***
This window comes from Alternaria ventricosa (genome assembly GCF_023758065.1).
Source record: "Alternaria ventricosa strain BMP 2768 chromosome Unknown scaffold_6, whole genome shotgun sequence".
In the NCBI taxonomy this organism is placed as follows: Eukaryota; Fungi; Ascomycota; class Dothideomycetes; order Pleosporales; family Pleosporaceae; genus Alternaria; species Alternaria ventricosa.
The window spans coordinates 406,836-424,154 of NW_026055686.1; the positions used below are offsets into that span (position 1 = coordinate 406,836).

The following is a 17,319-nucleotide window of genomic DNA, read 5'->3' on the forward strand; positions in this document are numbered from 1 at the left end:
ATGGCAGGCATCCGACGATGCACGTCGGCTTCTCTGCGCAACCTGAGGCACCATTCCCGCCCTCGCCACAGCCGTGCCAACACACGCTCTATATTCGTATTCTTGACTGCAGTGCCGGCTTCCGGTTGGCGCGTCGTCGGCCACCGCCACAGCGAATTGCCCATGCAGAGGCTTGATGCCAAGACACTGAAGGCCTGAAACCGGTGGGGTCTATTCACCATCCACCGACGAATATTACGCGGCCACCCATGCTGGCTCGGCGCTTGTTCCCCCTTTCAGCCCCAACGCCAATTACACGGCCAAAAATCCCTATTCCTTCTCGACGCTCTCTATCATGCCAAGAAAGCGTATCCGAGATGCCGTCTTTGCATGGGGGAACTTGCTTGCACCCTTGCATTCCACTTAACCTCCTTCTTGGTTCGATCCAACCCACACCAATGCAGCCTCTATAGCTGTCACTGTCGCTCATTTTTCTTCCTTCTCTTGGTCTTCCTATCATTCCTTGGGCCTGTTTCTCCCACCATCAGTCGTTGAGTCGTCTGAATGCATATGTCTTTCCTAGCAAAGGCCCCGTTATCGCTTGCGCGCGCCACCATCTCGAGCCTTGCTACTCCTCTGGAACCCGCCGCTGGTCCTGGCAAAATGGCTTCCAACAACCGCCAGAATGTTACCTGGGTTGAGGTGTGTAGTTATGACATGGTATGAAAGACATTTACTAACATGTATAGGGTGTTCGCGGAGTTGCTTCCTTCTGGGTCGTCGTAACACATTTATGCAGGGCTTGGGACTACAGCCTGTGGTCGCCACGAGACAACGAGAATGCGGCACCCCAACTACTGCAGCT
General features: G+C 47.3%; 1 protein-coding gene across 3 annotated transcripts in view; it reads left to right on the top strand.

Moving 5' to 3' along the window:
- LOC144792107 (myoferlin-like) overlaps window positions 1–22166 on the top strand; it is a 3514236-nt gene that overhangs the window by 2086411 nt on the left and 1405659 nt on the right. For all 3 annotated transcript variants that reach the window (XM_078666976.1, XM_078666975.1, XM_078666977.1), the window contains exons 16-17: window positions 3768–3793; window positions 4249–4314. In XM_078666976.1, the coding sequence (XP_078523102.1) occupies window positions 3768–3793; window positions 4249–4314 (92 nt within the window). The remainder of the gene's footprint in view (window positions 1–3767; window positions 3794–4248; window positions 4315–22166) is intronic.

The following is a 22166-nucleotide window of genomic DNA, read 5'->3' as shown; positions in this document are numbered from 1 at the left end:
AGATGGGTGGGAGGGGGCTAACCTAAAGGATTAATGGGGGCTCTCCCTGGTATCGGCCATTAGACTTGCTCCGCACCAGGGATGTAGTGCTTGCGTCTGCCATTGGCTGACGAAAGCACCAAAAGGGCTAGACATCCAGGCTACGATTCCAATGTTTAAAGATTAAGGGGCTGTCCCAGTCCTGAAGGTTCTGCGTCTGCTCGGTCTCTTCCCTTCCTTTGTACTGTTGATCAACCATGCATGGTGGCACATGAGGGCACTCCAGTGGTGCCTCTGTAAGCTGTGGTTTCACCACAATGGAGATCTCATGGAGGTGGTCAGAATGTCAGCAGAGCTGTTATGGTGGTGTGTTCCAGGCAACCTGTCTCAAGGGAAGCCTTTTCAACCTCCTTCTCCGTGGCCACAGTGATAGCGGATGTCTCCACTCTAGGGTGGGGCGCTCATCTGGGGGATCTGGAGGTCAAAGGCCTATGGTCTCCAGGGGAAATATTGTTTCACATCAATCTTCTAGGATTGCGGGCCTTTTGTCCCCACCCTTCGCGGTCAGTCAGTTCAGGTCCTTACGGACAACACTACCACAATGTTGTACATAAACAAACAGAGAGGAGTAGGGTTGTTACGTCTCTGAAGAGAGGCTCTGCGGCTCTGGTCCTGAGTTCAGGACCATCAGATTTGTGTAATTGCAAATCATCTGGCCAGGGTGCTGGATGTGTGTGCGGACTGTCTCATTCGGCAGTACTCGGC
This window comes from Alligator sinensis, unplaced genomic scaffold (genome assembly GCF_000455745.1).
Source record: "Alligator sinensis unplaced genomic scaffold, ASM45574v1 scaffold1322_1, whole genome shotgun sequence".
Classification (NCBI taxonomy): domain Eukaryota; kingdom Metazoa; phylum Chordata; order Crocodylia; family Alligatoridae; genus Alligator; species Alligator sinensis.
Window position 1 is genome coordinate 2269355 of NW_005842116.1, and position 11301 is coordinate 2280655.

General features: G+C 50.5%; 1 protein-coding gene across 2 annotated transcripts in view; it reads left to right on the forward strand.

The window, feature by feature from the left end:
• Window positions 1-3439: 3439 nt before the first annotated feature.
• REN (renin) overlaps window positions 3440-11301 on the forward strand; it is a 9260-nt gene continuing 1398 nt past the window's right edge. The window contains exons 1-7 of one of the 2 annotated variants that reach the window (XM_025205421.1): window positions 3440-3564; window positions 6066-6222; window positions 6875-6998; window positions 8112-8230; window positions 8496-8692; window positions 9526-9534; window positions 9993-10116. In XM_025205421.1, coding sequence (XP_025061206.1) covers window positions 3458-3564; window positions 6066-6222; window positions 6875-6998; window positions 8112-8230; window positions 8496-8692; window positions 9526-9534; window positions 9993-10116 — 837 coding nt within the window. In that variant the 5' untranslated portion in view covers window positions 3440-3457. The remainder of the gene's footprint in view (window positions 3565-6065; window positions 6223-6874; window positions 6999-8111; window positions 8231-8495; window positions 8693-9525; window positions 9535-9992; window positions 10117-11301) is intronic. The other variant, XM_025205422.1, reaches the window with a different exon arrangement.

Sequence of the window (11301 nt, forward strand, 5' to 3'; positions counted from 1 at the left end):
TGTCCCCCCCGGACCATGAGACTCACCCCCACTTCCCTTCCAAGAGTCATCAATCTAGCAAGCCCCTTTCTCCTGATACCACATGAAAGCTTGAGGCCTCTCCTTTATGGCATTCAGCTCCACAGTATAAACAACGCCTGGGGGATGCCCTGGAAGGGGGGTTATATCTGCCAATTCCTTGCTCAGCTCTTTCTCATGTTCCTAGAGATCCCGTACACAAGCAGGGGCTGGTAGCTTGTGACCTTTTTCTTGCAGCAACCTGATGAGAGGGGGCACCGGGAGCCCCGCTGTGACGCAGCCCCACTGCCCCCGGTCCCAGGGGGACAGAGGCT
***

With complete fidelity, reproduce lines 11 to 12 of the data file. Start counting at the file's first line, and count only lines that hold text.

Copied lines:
AGATGGGTGGGAGGGGGCTAACCTAAAGGATTAATGGGGGCTCTCCCTGGTATCGGCCATTAGACTTGCTCCGCACCAGGGATGTAGTGCTTGCGTCTGCCATTGGCTGACGAAAGCACCAAAAGGGCTAGACATCCAGGCTACGATTCCAATGTTTAAAGATTAAGGGGCTGTCCCAGTCCTGAAGGTTCTGCGTCTGCTCGGTCTCTTCCCTTCCTTTGTACTGTTGATCAACCATGCATGGTGGCACATGAGGGCACTCCAGTGGTGCCTCTGTAAGCTGTGGTTTCACCACAATGGAGATCTCATGGAGGTGGTCAGAATGTCAGCAGAGCTGTTATGGTGGTGTGTTCCAGGCAACCTGTCTCAAGGGAAGCCTTTTCAACCTCCTTCTCCGTGGCCACAGTGATAGCGGATGTCTCCACTCTAGGGTGGGGCGCTCATCTGGGGGATCTGGAGGTCAAAGGCCTATGGTCTCCAGGGGAAATATTGTTTCACATCAATCTTCTAGGATTGCGGGCCTTTTGTCCCCACCCTTCGCGGTCAGTCAGTTCAGGTCCTTACGGACAACACTACCACAATGTTGTACATAAACAAACAGAGAGGAGTAGGGTTGTTACGTCTCTGAAGAGAGGCTCTGCGGCTCTGGTCCTGAGTTCAGGACCATCAGATTTGTGTAATTGCAAATCATCTGGCCAGGGTGCTGGATGTGTGTGCGGACTGTCTCATTCGGCAGTACTCGGC
This window comes from Alligator sinensis, unplaced genomic scaffold (genome assembly GCF_000455745.1).